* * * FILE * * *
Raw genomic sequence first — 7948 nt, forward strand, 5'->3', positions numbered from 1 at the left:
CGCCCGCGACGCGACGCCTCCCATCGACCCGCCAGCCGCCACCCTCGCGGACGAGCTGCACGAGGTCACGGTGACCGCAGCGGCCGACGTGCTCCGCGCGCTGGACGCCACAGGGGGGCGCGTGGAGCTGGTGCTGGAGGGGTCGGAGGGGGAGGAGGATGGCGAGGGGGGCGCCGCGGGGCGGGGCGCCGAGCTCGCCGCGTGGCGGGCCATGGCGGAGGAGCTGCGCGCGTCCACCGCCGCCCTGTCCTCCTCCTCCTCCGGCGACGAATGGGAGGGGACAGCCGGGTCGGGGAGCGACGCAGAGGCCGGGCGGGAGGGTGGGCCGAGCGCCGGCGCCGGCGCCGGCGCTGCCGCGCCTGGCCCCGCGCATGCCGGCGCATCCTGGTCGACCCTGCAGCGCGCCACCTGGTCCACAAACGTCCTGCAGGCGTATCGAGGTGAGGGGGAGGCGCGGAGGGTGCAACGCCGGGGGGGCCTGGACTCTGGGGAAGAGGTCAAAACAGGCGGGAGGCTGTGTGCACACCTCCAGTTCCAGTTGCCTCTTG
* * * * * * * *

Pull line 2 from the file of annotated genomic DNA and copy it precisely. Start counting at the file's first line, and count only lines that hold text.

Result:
CGCCCGCGACGCGACGCCTCCCATCGACCCGCCAGCCGCCACCCTCGCGGACGAGCTGCACGAGGTCACGGTGACCGCAGCGGCCGACGTGCTCCGCGCGCTGGACGCCACAGGGGGGCGCGTGGAGCTGGTGCTGGAGGGGTCGGAGGGGGAGGAGGATGGCGAGGGGGGCGCCGCGGGGCGGGGCGCCGAGCTCGCCGCGTGGCGGGCCATGGCGGAGGAGCTGCGCGCGTCCACCGCCGCCCTGTCCTCCTCCTCCTCCGGCGACGAATGGGAGGGGACAGCCGGGTCGGGGAGCGACGCAGAGGCCGGGCGGGAGGGTGGGCCGAGCGCCGGCGCCGGCGCCGGCGCTGCCGCGCCTGGCCCCGCGCATGCCGGCGCATCCTGGTCGACCCTGCAGCGCGCCACCTGGTCCACAAACGTCCTGCAGGCGTATCGAGGTGAGGGGGAGGCGCGGAGGGTGCAACGCCGGGGGGGCCTGGACTCTGGGGAAGAGGTCAAAACAGGCGGGAGGCTGTGTGCACACCTCCAGTTCCAGTTGCCTCTTG